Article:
OSHA's Michaels Alarmed by Communication Tower Fatalities

"The fatality rate in this industry is extremely high – and tower workers have a risk of fatal injury perhaps 25 to 30 times higher than the risk for the average American worker. This is clearly unacceptable," he said in a video shown at the NATE annual conference..

OSHA Assistant Secretary Dr. David Michaels said his agency is concerned about a "sharp rise" in communication tower worker fatalities. More of them died during 2013 than in the previous two years combined, and already in 2014 four more have died.

Michaels delivered the message in a video shown at the National Association of Tower Erectors' annual convention taking place this week in San Diego.

"We are very concerned about this sharp rise," he said. "The fatality rate in this industry is extremely high – and tower workers have a risk of fatal injury perhaps 25 to 30 times higher than the risk for the average American worker. This is clearly unacceptable. At OSHA, we are reaching out to educate industry and workers and providing free small businesses consultations. We've also increased our enforcement in this industry. We've told our field staff to pay special attention to investigations of communication tower incidents. And while we are on site, our inspectors will collect more complete data about the job and what happened. This information will help OSHA to more fully understand and prevent these tragedies. Our inspectors will also be paying close attention to contracts and subcontracts to determine who is doing tower work and what their qualifications are. And we will be taking a hard look at the safety requirements that flow down through the contracts and how owners and contractors ensure that everyone involved meets those requirements."

"I sincerely hope," he added, "that, together, we can turn this tide and get the message out that these tragedies should not be written off as the cost of doing business."

Download Center

  • Safety Metrics Guide

    Is your company leveraging its safety data and analytics to maintain a safe workplace? With so much data available, where do you start? This downloadable guide will give you insight on helpful key performance indicators (KPIs) you should track for your safety program.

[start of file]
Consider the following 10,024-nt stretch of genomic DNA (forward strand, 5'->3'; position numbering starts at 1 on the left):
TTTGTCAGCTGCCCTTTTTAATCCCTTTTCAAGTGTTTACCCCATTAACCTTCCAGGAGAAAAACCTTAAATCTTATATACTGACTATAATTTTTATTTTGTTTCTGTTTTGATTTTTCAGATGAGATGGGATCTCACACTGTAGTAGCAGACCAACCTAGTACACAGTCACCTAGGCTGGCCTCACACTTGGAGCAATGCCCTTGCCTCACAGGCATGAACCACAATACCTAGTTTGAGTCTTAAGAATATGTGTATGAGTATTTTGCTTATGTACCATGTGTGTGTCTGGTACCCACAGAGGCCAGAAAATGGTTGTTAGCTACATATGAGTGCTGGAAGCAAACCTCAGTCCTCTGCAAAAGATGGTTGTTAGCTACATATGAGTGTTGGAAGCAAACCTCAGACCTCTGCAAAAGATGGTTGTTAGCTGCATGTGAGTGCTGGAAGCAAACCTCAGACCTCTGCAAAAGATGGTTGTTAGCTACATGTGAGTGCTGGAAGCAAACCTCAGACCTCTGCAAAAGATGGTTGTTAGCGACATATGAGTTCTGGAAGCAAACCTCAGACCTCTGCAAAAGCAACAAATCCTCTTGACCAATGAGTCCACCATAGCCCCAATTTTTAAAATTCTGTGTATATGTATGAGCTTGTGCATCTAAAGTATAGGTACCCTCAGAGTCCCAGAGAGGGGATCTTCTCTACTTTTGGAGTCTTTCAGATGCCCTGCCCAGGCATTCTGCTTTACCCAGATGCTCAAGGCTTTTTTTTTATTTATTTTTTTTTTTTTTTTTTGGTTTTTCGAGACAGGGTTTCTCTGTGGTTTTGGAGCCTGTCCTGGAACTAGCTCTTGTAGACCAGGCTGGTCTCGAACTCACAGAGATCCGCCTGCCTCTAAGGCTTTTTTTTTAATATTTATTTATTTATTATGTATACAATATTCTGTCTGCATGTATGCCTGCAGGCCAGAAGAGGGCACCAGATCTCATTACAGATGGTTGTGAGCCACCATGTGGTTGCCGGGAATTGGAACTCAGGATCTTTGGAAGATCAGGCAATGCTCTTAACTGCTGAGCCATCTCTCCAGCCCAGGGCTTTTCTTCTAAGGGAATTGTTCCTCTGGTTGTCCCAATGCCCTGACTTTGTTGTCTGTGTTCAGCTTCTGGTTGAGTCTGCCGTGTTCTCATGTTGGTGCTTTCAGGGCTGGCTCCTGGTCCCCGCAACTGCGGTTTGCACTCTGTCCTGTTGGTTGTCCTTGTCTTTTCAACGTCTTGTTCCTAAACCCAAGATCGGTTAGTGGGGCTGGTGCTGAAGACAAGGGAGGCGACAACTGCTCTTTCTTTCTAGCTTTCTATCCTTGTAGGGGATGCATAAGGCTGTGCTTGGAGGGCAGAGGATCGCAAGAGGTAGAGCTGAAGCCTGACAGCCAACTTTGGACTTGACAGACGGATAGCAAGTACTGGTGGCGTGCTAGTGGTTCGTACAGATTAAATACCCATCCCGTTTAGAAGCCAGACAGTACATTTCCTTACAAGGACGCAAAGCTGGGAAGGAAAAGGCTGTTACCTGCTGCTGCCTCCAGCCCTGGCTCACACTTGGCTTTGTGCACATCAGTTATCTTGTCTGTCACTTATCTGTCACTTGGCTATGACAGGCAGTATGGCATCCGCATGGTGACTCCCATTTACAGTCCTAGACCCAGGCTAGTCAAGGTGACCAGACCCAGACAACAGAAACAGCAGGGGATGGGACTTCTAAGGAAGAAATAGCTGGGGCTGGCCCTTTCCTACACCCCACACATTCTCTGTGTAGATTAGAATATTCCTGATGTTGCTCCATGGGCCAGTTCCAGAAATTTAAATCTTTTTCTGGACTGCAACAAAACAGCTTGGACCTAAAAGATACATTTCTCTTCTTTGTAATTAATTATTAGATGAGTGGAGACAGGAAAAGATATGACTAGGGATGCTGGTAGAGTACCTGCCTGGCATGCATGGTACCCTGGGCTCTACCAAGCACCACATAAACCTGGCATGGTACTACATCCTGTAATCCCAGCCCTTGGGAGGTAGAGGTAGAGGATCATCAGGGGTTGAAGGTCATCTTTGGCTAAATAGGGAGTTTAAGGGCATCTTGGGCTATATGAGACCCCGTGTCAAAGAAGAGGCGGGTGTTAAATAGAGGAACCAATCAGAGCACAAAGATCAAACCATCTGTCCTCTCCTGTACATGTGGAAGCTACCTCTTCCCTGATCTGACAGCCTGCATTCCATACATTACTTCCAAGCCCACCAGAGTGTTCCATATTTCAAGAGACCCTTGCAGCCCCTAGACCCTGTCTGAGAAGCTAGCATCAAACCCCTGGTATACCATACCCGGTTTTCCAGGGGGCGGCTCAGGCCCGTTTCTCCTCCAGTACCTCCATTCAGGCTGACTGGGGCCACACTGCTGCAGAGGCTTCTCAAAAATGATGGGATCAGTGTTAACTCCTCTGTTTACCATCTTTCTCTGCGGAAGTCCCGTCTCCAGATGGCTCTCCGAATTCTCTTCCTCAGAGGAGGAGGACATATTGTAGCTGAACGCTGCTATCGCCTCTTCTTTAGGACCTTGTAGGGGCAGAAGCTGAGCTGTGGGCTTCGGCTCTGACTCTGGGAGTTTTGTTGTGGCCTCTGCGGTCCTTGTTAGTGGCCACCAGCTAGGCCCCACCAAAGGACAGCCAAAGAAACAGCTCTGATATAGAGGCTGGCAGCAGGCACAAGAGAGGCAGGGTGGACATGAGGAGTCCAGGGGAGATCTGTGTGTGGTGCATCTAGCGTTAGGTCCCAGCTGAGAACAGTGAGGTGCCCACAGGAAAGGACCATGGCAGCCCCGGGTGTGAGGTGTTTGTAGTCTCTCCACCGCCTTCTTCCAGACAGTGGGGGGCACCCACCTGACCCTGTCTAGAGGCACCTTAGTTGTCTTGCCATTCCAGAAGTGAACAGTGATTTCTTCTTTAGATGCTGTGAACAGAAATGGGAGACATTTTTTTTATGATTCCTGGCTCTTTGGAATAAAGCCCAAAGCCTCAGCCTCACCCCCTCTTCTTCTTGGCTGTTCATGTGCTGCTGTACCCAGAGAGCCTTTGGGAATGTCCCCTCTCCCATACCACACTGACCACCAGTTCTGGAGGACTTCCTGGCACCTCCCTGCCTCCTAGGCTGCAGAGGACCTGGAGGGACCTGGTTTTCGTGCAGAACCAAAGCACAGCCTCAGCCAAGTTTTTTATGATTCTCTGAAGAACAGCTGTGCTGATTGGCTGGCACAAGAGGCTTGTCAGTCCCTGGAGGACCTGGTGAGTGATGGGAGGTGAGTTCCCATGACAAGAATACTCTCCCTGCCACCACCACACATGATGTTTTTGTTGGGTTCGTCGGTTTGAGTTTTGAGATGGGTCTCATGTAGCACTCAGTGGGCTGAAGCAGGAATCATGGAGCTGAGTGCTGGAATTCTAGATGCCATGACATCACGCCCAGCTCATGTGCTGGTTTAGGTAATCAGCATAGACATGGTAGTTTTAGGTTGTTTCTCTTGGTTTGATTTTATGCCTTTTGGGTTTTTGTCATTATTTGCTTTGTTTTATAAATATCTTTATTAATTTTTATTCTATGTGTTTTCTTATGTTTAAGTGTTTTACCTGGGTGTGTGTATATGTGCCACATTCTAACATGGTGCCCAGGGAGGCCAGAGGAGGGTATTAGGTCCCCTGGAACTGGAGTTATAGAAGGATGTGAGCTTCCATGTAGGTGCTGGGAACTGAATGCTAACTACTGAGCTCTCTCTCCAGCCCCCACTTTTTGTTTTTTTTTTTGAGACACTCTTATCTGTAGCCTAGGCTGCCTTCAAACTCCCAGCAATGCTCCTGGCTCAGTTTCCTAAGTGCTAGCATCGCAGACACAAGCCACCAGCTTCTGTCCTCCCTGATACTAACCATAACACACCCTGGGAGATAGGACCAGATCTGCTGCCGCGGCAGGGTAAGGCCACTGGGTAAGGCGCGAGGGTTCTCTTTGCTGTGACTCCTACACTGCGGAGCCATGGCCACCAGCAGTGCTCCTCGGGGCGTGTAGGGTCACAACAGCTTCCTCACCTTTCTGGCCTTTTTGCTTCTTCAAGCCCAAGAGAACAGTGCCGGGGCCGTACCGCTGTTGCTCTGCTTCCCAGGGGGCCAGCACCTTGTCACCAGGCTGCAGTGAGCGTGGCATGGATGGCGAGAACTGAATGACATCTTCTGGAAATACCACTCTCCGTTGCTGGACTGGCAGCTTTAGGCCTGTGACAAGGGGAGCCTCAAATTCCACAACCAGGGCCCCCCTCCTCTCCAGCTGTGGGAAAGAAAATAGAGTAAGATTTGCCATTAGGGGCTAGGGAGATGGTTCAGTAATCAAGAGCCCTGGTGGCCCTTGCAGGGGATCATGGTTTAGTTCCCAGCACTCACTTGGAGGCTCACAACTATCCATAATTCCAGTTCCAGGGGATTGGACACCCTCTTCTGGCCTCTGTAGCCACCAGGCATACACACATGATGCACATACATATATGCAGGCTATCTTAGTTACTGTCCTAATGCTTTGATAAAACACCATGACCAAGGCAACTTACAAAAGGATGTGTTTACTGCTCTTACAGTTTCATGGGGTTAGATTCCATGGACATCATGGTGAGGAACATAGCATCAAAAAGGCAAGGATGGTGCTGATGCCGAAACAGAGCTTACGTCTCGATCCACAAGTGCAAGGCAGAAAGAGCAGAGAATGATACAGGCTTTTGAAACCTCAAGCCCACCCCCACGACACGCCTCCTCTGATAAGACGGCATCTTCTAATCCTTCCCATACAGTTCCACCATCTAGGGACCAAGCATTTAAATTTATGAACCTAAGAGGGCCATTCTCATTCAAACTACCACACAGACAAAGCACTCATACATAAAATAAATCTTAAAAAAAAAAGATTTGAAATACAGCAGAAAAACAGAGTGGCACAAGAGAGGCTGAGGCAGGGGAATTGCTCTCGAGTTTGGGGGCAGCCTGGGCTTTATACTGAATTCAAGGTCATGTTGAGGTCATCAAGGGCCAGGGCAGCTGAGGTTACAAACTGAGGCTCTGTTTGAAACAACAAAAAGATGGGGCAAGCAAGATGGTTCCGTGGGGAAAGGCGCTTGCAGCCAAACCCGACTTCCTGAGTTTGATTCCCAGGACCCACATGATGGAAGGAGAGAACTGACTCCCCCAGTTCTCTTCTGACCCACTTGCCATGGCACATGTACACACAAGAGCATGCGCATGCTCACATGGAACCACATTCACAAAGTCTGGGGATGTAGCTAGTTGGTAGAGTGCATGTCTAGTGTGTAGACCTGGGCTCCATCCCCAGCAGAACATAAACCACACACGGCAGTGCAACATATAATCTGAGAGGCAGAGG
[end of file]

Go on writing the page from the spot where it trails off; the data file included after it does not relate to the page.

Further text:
• Job Hazard Analysis Guide

    This guide includes details on how to conduct a thorough Job Hazard Analysis, and it's based directly on an OSHA publication for conducting JHAs. Learn how to identify potential hazards associated with each task of a job and set controls to mitigate hazard risks.

  • A Guide to Practicing “New Safety”

    Learn from safety professionals from around the world as they share their perspectives on various “new views” of safety, including Safety Differently, Safety-II, No Safety, Human and Organizational Performance (HOP), Resilience Engineering, and more in this helpful guide.

  • Lone Worker Safety Guide

    As organizations digitalize and remote operations become more commonplace, the number of lone workers is on the rise. These employees are at increased risk for unaddressed workplace accidents or emergencies. This guide was created to help employers better understand common lone worker risks and solutions for lone worker risk mitigation and incident prevention.

  • EHS Software Buyer's Guide

    Learn the keys to staying organized, staying sharp, and staying one step ahead on all things safety. This buyer’s guide is designed for you to use in your search for the safety management solution that best suits your company’s needs.

  • Vector Solutions

OH&S Digital Edition

  • OHS Magazine Digital Edition - June 2022

    June 2022

    Featuring:

    • SAFETY CULTURE
      Corporate Safety Culture Is Workplace Culture
    • HEAT STRESS
      Keeping Workers Safe from Heat-Related Illnesses & Injuries
    • EMPLOYEE HEALTH SCREENING
      Should Employers Consider Oral Fluid Drug Testing?
    • PPE FOR WOMEN
      Addressing Physical Differences
    View This Issue